While Disney World is known as the happiest place on Earth, Disney investors and executives aren’t too happy right now. Between a decline in U.S. theme park attendance, an actors and writers’ strike, a battle with Florida Governor Ron DeSantis, and now a new fight with Elon Musk Disney’s seems to have a lot of distractions. Can they focus on business to get back on track or will they cave to public pressure again?
Fewer People are Going to Disney Parks
July 4th week saw something rare in Disney Parks – room to spread out. Whether you looked at the data or attended in person, park attendance was way down. How much? It was Disney’s lowest ticket sales for the July 4th weekend in decades.
Last year the parks brought Disney $32.3 billion in operating income. But with less of it the other business warts and missteps can’t be as covered with less of it. So while their international parks are doing well, their U.S. theme park admission and revenue is down.
You Know Something’s Up When Disney Puts Their Theme Park Tickets on Sale
Whenever Disney needs to drum up more ticket sales, they turn to its largest third-party ticket seller Undercover Tourist. Earlier this summer, they promoted an offer where you could buy adult admission tickets for the price of a child’s. Disney rarely puts tickets up for sale as they usually don’t need promotions to help fill the parks.
And recently, they launched a ticket and food package that can save families up to $1,000. But will it be enough in a world where people can now travel internationally again?
Has Their Part in The Culture Wars Finally Caught Up To Them?
In May, Disney park executives said their political and cultural battle with Florida Governor Ron DeSantis has yet to affect their business. However, fast forward two months later, and it looks like things may have changed.
Lawsuits aren’t cheap and neither are closed down projects, such as their $1 billion Lake Nona Florida office park.
Earlier this Year, They Closed Their Most Popular Ride Splash Mountain Due To Racist Ties
Sunday, January 22, 2023, marked the last day of the iconic Disney ride Splash Mountain. A fan-favorite ride for decades will be closed for two years and transformed into Tiana’s Bayou Adventure. This permanent closure comes after many decades of complaints of racist stereotypes and Jim Crow-era songs and imagery. But the backlash against this decision was rather large, too.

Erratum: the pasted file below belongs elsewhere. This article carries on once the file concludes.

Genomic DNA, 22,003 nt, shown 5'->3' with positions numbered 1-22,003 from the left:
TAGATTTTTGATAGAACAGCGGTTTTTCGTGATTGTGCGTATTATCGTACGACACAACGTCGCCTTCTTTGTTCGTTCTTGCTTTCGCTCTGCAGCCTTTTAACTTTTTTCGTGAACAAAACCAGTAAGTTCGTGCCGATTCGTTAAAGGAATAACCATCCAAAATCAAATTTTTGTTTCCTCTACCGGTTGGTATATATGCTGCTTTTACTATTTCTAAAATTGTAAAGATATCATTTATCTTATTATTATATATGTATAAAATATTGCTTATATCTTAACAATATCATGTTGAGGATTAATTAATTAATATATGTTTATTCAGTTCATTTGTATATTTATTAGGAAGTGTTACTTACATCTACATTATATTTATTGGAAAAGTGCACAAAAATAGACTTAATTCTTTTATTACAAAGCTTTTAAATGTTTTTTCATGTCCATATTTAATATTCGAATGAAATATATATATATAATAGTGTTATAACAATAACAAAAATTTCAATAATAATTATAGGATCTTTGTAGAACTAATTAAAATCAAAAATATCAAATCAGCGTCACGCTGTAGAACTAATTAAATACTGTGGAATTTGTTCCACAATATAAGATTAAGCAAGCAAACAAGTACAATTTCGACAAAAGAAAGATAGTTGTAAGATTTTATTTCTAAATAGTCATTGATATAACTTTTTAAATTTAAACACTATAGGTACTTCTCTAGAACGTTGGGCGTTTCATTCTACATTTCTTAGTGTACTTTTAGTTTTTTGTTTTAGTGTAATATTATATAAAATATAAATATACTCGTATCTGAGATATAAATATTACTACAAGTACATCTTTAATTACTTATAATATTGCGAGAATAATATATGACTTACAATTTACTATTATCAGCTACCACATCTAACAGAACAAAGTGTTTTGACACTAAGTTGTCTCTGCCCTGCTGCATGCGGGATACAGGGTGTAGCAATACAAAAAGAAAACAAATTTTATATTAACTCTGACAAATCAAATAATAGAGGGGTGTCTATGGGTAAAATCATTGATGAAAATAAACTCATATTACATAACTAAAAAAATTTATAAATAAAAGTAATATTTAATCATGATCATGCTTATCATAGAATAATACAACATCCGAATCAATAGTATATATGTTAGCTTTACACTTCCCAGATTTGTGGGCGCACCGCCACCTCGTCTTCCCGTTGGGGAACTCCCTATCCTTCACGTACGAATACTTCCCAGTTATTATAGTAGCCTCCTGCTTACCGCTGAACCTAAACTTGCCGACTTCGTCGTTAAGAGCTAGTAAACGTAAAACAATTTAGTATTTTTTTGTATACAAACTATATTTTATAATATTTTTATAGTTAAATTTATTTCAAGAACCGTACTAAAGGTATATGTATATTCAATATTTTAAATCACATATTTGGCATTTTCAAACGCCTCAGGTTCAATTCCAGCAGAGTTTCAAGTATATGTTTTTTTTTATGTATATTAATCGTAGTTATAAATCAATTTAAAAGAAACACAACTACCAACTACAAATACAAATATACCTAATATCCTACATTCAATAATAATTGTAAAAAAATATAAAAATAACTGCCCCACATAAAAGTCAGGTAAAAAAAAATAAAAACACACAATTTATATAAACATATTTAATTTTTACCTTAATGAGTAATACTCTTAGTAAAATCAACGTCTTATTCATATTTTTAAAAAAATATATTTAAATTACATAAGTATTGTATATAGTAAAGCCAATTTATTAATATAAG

Earlier This Year Disney’s Stock Hit Its 10-Year Low
Even though the S&P 500 Index has jumped double digits, Disney’s stock hit its 10 year low this summer and it’s been hovering there for most of the summer.
This stock price decline is believed to have erased around $16 billion from the company’s market value. Now, there’s speculation that Iger is thinking about selling off parts of the company.
Will They Sell Off These Assets?
Bloomberg News reported on Monday October, 23, 2023 that Disney is close to a deal to sell a controlling stake of its India operations to Reliance Industries for approximately $10 billion. Will this yard sale of Disney+ Hotstar streaming service and Star India bring a lift to the Disney stock price that they’ve so desperately needed?
We’ve asked financial experts to weigh in on what’s dragging down Disney’s balance sheet and business.
Disney’s Business Is So Much More Than Its Theme Parks
“While theme park attendance is a significant aspect of Disney’s business, it is crucial to remember that the company’s overall financial performance is influenced by various factors. Changing consumer preferences and rising competition in the streaming industry are all important considerations,” explains Jorey Bernstein of Bernstein Investment Consultants.
Their Investment Into Streaming Has Had Mixed Results
“Disney’s expansion into the streaming market with Disney+ has been a significant strategic move. However, the increasingly competitive streaming landscape poses challenges,” Bernstein continues.
Not only have they invested heavily in Disney+, but they currently own 2/3 of Hulu with an option to buy the rest, which Iger has publicly stated he would love to do.
Lots of Disney+ Subscribers, Yet Lots of Losses